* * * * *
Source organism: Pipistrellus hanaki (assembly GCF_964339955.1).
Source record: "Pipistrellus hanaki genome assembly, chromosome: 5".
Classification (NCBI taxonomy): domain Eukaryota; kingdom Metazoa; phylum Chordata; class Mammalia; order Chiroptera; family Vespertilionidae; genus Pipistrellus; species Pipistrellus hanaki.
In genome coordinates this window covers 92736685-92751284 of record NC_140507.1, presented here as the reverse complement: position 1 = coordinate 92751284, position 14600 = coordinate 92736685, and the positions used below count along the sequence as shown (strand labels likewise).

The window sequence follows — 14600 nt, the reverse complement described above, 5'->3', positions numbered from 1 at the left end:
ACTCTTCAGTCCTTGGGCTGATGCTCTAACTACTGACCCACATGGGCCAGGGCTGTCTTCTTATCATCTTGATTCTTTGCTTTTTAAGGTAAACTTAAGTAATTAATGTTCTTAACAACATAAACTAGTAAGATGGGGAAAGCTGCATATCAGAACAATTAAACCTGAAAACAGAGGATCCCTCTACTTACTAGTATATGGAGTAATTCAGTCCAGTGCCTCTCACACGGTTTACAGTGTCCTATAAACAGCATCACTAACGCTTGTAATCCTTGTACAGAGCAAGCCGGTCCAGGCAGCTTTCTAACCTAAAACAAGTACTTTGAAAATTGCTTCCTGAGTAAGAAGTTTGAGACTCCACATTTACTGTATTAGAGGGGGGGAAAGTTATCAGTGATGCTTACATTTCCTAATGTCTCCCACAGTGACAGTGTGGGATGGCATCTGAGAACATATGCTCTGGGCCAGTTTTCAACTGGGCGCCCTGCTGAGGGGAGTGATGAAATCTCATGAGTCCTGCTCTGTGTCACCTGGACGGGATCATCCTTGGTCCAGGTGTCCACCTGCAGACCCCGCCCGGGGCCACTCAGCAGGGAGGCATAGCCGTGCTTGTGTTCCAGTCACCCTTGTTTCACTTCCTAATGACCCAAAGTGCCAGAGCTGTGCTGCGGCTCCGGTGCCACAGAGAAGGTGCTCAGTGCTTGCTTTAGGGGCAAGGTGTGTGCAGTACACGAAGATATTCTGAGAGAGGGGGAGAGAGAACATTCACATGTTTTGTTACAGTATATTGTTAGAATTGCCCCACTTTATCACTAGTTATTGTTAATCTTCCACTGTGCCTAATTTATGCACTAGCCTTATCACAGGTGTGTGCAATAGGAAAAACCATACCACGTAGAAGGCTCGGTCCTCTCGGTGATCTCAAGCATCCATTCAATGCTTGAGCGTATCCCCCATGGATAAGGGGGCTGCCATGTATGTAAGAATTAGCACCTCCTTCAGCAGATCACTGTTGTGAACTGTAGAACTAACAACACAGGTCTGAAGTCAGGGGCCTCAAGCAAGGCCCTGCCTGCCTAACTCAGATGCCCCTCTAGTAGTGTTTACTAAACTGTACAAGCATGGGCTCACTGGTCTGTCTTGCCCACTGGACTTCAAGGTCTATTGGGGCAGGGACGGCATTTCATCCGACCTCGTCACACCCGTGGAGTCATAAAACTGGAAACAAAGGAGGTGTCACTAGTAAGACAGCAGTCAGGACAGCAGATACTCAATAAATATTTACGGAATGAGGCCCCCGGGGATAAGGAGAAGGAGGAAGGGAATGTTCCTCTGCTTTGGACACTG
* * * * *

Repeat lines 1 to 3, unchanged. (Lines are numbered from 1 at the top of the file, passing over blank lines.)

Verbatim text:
Source organism: Pipistrellus hanaki (assembly GCF_964339955.1).
Source record: "Pipistrellus hanaki genome assembly, chromosome: 5".
Classification (NCBI taxonomy): domain Eukaryota; kingdom Metazoa; phylum Chordata; class Mammalia; order Chiroptera; family Vespertilionidae; genus Pipistrellus; species Pipistrellus hanaki.